The access principle requires that individuals have access and the ability to correct information that a business has about them. Implicit in this assumption is that consumers know the entities that have information about them, presumably because of a relationship with the business.

Application of the Safe Harbor Principles

The EU directive is broad in scope and thus also covers the processing and use of the information by third parties as well as the direct collection of information. The Safe Harbor Principles try to incorporate this concept of third-party transfers primarily through the onward transfer principle.

Onward transfer addresses the responsibilities of both the business that collects personal information and the business that receives it secondarily. For the business that collects the information, the principle appears to give two options, which actually collapse into just one upon closer examination. The first option is to provide the consumer with notice and the opportunity to opt out (or opt in) of the transfer of personal data. The second is to forgo notice and opportunity (so long as the transfer is for a purpose that is consistent with the reason that the information was originally collected) while ensuring that the receiving party has adequate privacy protections in place.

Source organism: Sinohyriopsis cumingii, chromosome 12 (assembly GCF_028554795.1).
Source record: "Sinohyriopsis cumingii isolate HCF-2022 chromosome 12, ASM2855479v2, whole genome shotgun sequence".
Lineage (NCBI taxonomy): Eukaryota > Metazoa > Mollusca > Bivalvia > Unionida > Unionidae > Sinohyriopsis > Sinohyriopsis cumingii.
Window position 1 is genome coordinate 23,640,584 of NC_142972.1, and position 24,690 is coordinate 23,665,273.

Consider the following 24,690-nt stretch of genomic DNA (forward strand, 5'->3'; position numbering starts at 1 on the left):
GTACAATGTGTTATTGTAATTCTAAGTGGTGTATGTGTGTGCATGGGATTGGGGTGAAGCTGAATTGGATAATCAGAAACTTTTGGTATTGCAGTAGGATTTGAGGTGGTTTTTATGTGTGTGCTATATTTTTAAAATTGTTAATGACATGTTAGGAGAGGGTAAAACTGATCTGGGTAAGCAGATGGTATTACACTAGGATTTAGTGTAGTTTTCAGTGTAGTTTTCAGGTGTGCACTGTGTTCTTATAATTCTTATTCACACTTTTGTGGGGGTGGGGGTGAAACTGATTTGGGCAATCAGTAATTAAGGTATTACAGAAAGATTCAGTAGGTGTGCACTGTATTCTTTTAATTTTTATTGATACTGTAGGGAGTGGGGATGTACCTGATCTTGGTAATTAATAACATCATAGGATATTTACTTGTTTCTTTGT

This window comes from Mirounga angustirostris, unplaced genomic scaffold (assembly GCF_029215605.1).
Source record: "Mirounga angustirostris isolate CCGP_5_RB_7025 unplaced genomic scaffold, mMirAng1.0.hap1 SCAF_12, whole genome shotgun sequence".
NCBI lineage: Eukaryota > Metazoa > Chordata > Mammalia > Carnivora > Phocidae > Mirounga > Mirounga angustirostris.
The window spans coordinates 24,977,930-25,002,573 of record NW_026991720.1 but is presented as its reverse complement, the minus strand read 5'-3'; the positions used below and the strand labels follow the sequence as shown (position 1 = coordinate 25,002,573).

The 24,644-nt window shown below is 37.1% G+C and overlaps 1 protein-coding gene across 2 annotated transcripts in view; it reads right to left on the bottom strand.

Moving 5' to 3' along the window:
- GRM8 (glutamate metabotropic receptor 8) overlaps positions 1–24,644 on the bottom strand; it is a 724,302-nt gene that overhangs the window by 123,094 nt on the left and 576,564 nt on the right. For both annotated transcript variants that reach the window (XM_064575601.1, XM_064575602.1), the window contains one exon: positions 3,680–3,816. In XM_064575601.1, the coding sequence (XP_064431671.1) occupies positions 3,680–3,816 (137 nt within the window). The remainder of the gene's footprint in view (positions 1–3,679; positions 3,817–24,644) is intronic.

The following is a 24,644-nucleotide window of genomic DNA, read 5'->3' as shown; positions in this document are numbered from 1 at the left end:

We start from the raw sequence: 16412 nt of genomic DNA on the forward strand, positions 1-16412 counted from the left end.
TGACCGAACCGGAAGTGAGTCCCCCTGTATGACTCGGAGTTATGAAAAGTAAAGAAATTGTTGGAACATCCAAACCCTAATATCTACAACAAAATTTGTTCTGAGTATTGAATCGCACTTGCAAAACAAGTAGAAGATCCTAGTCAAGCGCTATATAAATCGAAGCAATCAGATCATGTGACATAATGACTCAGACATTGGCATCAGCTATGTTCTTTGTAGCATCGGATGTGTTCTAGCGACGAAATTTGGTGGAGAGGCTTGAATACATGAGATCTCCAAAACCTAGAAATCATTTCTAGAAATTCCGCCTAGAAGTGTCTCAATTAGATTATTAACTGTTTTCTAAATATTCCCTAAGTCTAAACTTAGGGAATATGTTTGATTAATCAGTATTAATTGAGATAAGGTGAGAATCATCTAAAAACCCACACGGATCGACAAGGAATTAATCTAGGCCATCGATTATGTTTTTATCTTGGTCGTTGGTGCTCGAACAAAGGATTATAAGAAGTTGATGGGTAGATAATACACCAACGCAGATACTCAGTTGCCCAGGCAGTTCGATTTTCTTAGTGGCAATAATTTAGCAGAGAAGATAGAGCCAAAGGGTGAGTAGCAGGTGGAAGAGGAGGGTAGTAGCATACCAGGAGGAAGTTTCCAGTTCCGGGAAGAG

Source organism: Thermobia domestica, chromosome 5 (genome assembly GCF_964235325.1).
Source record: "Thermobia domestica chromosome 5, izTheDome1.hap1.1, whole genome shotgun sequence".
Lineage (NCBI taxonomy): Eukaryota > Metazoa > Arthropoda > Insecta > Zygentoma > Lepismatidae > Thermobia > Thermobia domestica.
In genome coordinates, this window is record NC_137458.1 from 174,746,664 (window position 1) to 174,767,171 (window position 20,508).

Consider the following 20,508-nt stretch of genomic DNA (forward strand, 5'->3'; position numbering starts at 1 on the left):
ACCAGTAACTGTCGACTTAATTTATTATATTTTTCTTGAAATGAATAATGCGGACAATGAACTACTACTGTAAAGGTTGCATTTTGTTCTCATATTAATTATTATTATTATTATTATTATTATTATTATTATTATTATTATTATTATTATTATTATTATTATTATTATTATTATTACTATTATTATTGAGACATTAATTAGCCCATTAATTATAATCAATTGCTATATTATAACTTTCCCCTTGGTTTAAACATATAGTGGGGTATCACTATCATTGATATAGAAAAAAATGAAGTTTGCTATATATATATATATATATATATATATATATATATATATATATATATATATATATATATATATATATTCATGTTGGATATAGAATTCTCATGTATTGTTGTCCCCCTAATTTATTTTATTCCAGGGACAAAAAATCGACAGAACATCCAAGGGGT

As worded, the principle seems to indicate that so long as notice and opportunity are provided, the personal information that a business collects may be transferred to anyone--data processing center, infomediary, list broker--without limitation and without regard to the receiving entity's privacy policy. In practice, however, the freedom to transfer the information may be more limited.

To have meaningful notice, the consumer must be clearly informed of all the possible types of entities with whom information may be transferred or shared. This presents something of a double-edged sword for businesses trying to comply with the principle.